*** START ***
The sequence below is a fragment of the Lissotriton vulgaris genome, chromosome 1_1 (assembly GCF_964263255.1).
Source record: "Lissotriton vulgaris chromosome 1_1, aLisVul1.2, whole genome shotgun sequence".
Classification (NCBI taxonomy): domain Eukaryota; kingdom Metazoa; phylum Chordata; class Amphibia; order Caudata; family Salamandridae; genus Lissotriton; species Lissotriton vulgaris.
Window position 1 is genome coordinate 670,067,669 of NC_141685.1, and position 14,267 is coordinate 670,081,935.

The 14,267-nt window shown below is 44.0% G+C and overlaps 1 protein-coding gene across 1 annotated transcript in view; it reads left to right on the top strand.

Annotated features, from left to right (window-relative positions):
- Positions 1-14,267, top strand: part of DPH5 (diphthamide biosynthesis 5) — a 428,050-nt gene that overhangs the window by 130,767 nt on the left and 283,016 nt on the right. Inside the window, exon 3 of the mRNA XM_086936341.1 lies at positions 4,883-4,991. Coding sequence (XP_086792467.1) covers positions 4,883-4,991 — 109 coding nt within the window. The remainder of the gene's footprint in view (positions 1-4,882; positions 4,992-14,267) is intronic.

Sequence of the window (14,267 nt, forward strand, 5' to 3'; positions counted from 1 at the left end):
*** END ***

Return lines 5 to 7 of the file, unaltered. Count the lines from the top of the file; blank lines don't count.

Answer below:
The 14,267-nt window shown below is 44.0% G+C and overlaps 1 protein-coding gene across 1 annotated transcript in view; it reads left to right on the top strand.

Annotated features, from left to right (window-relative positions):
- Positions 1-14,267, top strand: part of DPH5 (diphthamide biosynthesis 5) — a 428,050-nt gene that overhangs the window by 130,767 nt on the left and 283,016 nt on the right. Inside the window, exon 3 of the mRNA XM_086936341.1 lies at positions 4,883-4,991. Coding sequence (XP_086792467.1) covers positions 4,883-4,991 — 109 coding nt within the window. The remainder of the gene's footprint in view (positions 1-4,882; positions 4,992-14,267) is intronic.